For those of you who wish that a reality TV version of StartUp existed, you’re in luck. Was anyone asking for that? I have no idea. I wasn’t. The latest season of StartUp, this time StartupBus, launched today, but I was fortunate to get an early peek on the first few episodes.
StartUp, the flagship podcast by Gimlet Media, originally focused on the creation of a podcast company, Gimlet itself, and then for five additional seasons followed other companies as they ventured through the trials of starting a new business from idea to dating app, t-shirt company, social network, and more, over the course of months. Sometimes StartUp followed one company over the whole season and other times covered several per season.
In this miniseries, StartupBus, they’re doing things a little differently by hopping aboard a hackathon bus from New York to Louisiana and releasing one half-hour episode for each of the five days of the trip. Twenty want-to-be entrepreneurs collaborate in teams to win a pitching competition in New Orleans.
StartupBus strips out the thing I loved most about StartUp, taking a whole season to provide an in-depth look at what it takes to create a viable business venture. I especially loved seasons one, two, and four that focused on a single company the whole time, with the natural drama and tension coming from creating a company, the anxiety to approach investors, the indecision of including a co-founder, and the tension of launch day. As an entrepreneur myself, there was a ton to relate to.
In StartupBus, the tension and drama stems from the small groups’ infighting due to the close proximity of being on a bus with strangers, and it almost feels inauthentic. Instead of hearing a person or group passionate about a product and seeing it grow from idea to reality, every decision feels forced and ethereal. None of the choices they make, from picking a CEO to what the product actually is, seem to matter at all to them—it’s all about money, fame, and winning. It’s like listening to business summer camp; they’re all bickering like kids, and I doubt any of the products will last.
From previous seasons, I know that StartUp can be amazing, and this miniseries does have some redeeming factors. The audio and production throughout is the top-notch quality expected from a Gimlet project. The host and previous StartUp contributor Eric Mennel, who is fulfilling his childhood dream of being on reality TV by being central to a reality podcast series, does a more-than-competent job explaining what is happening, translating from entrepreneur-speak to plain English, and interviewing the contestants as they share strategies and ideas on how to throw together a company quickly.
I’ve listened to the first three episodes so far. By the third episode, the people on the bus are either realizing they cannot work together and avoid each other, or they are forming better bonds and the banter becomes a bit more tolerable.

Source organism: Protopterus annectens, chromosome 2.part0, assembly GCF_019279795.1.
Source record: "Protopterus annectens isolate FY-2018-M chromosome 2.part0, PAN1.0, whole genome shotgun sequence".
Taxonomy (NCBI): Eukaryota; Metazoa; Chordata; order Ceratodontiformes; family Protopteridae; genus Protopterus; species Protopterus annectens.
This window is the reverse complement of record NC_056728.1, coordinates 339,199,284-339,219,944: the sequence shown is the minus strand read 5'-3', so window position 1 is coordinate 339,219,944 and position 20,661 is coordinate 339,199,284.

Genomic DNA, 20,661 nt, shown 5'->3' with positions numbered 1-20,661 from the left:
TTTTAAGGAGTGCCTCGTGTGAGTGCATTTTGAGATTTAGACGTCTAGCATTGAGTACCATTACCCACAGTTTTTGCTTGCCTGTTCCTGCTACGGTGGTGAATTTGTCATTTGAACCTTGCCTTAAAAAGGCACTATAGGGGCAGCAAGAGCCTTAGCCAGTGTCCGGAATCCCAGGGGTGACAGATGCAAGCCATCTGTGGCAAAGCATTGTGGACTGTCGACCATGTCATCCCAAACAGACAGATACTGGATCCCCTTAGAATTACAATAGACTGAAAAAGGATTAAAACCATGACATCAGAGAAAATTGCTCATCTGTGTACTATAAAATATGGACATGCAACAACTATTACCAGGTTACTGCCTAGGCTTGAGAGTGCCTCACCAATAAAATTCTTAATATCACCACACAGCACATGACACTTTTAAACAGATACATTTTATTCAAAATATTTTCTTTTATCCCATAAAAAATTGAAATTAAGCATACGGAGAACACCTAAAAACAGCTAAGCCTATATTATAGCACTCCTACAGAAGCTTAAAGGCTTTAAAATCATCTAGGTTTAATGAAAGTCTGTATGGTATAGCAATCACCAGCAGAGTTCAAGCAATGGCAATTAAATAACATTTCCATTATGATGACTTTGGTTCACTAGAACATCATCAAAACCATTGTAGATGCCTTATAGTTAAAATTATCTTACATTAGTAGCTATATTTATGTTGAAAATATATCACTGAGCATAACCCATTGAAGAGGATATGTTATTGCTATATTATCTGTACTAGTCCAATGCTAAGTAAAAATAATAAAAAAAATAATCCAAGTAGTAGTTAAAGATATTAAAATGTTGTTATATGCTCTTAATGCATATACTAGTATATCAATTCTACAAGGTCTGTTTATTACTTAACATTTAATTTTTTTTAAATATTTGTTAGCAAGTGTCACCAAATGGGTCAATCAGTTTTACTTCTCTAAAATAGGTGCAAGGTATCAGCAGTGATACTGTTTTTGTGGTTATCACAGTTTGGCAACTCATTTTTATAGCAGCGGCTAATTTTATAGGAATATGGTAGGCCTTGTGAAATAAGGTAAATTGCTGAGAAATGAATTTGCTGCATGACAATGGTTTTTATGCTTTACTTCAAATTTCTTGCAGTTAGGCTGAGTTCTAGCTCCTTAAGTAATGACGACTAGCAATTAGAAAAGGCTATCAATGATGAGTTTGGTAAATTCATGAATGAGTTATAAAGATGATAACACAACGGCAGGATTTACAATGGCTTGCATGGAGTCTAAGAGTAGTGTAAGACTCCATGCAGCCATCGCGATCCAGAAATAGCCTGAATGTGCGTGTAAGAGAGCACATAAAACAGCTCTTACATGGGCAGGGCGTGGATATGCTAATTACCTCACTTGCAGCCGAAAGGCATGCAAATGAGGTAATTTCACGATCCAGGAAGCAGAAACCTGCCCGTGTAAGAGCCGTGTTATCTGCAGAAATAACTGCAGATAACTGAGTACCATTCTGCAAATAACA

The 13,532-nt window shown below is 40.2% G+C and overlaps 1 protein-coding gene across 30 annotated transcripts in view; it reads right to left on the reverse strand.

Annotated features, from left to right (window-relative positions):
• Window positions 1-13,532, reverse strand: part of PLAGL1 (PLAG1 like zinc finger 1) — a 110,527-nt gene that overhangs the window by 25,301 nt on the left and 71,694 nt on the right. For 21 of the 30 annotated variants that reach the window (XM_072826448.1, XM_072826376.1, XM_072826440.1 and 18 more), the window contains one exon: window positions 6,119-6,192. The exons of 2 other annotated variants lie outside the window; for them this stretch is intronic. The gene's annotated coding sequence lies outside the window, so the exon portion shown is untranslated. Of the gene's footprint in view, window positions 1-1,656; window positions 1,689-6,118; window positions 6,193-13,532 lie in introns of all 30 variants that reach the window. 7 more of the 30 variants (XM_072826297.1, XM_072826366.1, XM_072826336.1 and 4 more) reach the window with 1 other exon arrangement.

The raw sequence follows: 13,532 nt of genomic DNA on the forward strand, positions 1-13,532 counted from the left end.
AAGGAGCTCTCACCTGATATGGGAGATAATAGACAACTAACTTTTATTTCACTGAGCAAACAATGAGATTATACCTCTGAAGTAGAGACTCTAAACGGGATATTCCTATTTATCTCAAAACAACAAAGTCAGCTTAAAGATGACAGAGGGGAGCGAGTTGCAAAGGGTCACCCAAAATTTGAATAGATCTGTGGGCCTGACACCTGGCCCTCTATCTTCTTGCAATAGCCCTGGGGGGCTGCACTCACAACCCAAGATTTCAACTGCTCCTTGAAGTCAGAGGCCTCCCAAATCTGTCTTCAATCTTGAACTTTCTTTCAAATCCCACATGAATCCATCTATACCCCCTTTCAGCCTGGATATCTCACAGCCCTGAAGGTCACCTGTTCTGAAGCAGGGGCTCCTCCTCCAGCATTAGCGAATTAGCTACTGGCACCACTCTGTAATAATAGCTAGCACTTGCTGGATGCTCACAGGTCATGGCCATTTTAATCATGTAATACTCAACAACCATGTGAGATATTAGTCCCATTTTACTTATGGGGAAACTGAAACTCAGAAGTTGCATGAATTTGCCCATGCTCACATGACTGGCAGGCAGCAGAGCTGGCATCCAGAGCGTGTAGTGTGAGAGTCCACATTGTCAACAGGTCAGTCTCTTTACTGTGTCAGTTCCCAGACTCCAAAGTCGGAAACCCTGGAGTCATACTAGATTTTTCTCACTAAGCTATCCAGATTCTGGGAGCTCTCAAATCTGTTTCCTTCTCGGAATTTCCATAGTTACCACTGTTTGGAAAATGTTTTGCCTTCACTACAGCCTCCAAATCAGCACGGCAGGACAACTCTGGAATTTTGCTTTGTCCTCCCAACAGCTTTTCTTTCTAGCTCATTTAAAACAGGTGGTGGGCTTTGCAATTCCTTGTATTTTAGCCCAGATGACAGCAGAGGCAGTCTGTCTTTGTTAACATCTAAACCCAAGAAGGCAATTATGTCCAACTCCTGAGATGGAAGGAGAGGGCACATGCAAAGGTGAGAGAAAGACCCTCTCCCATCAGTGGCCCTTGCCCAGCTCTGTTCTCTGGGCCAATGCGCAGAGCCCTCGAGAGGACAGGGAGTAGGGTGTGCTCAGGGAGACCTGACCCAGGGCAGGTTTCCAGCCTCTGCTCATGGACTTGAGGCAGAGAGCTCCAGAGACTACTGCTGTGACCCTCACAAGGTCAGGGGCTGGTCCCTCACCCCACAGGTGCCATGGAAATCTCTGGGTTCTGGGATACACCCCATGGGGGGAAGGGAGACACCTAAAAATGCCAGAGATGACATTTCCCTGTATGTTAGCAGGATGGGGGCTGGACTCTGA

StartupBus is my least favorite season of one of my favorite podcasts. Previous seasons are for those seeking the story and challenges of starting a business, whereas StartupBus is better suited for listeners interested in drama, or participation in a hackathon themselves. In my opinion, I just don’t think Gimlet or StartUp had to change a winning recipe by adding a gimmick, the bus itself. There will always be compelling entrepreneurial stories and – at least for me – this is what made StartUp special.
Here’s the trailer for StartupBus:
I finished the full season of StartupBus and wanted to add an update to see if my thoughts changed or continued through the entirety. I’ve also added a rating system for all the seasons of StartUp if you’re interested in hopping in somewhere.
|Season 2||Dating Ring||★★★★★|
|Season 3||Various Startups||★★★★✩|
|Season 4||Dov Charney||★★★★★|
|Season 5||Various Startups||★★★★✩|
|Season 6||Driverless Cars||★★★★✩|
Episode 4: this episode is mostly filled by an intermediate pitch competition where some of the New York bus group’s don’t make it to the finals. Distractingly, there are many periods where clips from the first three episodes are played for context and to remind you what’s happed, but when the series is designed to be binged and released daily, this just feels like repetition because it’s unlikely you’ve forgotten.
Episode 5: finally some deep human conversation and meaning! … Then conspiracy and drama starts to overtake the narrative because the losing teams from the previous episodes are asked to form a super group, but who would own it? ooooOOOOoooo *jazz hands* That’s resolved uneventfully, as expected. In the end, there’s a nice resolution to the whole competition with some wrap ups and check ins, like the end of a biopic where you get to see where everyone ended up.
Like I expressed in my first impression, there is some great story here about the people and the companies, but the extra drama and confusion could have been stripped out. StartUp is great; no need for a bus.